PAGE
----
The fairly slim booklet makes a good job of telling us about W H Long and his life, and just about enough about the songs themselves.  Sadly, the actual singers' lives, occupations - names even - remain a mystery, since Long did not publish them.


Cover pictureTurning to Bryony Griffith & Will Hampson's CD, Lady Diamond, we have an equally good crack at traditional material - mostly English - in a nominally traditional style.  Bryony and Will have appeared together in numerous other ensembles for almost two decades, and are oviously completely at ease with each other's playing and singing - Bryony sings and plays fiddle, viola and piano, and Will plays melodeon.

The publicity blurb sent with the CD quotes an astonishingly positive review by one Allan Wilkinson, writing in Northern Sky: '[She has] the vocal power of a young Norma Waterson, the poise and attitude of the late Sandy Denny and the stage presence of Janis Joplin.'  Such comments do little but prompt responses like 'Oh - really?'  Norma Waterson she ain't - though a comparison with Eliza Carthy might have been more to the point!

Certainly Bryony's fiddle playing is very pleasing - bags of tone, and invention - and not too many notes per bar!  The publicity blurb also contains the phrase 'This album ... debuts many years of hard work at singing and playing at the same time'.  Not an easy trick!  I've heard many people who seem to be able to do it - until you hear them sing or play solo; then you realise just how good they really are at just singing or playing.  It seems to me that to sing or play really well - and to communicate effectively - requires your entire concentration ... and almost no one can do both simultaneously.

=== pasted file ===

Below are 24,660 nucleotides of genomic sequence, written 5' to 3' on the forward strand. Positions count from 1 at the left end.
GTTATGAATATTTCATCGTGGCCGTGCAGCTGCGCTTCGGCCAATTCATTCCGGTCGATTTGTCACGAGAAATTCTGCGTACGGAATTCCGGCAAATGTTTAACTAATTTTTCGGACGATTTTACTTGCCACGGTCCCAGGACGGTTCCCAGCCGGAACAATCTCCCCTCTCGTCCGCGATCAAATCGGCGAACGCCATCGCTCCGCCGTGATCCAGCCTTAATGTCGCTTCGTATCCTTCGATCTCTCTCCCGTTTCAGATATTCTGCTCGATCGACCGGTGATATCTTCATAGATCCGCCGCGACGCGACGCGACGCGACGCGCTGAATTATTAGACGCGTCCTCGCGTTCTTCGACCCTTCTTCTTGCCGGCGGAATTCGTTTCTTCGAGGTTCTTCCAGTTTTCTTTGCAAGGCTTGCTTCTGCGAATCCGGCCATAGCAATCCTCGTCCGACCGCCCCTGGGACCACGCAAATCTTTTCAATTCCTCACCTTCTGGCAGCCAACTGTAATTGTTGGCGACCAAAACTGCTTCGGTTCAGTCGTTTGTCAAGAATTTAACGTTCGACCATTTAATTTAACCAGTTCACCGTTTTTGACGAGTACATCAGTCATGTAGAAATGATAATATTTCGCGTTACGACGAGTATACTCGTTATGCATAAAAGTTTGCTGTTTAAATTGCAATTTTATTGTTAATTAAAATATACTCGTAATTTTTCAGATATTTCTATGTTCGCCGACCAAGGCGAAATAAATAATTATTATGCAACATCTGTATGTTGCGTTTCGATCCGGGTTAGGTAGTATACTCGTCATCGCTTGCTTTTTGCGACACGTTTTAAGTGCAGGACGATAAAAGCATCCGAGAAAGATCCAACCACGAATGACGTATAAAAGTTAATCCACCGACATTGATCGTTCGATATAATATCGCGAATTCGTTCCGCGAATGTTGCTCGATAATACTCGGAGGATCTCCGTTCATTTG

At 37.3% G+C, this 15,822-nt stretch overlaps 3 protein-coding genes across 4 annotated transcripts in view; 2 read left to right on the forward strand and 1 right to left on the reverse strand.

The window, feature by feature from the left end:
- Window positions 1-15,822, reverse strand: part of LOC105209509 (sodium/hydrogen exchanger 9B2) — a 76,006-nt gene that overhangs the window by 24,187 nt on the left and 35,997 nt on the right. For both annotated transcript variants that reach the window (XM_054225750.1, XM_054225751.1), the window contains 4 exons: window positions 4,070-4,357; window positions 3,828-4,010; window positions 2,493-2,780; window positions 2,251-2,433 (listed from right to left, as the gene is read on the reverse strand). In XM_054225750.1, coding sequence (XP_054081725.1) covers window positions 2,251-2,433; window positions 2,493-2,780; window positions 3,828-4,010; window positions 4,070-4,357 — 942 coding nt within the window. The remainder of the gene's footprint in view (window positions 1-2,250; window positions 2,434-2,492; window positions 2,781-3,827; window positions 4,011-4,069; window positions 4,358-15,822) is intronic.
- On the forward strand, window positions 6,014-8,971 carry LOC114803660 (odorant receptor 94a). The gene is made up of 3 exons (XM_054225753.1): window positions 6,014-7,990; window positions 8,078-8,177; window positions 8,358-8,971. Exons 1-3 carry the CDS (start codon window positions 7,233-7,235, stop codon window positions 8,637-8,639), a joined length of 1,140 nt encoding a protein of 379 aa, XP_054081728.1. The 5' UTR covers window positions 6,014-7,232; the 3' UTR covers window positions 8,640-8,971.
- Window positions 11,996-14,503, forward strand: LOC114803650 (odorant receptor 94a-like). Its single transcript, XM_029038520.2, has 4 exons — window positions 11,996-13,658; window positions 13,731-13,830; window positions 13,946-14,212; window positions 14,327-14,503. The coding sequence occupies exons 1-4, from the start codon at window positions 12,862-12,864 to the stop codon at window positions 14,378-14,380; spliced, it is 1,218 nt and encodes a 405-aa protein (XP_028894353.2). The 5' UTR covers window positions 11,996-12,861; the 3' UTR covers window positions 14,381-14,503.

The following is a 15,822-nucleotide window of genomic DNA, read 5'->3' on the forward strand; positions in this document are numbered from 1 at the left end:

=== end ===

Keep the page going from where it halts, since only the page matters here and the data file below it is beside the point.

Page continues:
Bryony can certainly sing - she has a great voice for folksongs, and is not afraid to show a bit of passion, but she rarely uses melodic variation (except as mentioned later), or even decoration - relying solely (and repetitively) on a doubling of a note on a single word, as can be heard in track 1, Martinmas Time.  Having encountered this trait so early in your listening experience, you notice every time it re-appears ... and it does - frequently!

Will Hampson's melodeon playing is excellent - rarely getting in the way of the song - and with a style which seems to be much his own.  Mercifully, the ubiquitous 'French accordion' style, so popular amongst the younger English players these days, is rarely to be heard.  Coming back to some points raised earlier, I feel that Bryony is at her best on the few songs which Will accompanies on his own, where she's free to use some melodic and phrasing variation - and does so with good effect on The Lady of York.

One of the 'numerous other ensembles' Bryony has sung with was the Kate Rusby Band, and I fear she has followed Kate's low-key approach to enunciation: I know Anne Briggs' (her source) Martinmas Time very well, but I'm damned if I could make out half the words she sings.  To be sure of my ground, I listened to Annie's version straight afterwords - and could hear every word!

The information on the fold-out sleeve is pretty sparse, but does give the sources for all the tracks.  Sad to say, not a single traditional singer or player is mentioned.  So it goes!

Rod Stradling - 25.7.11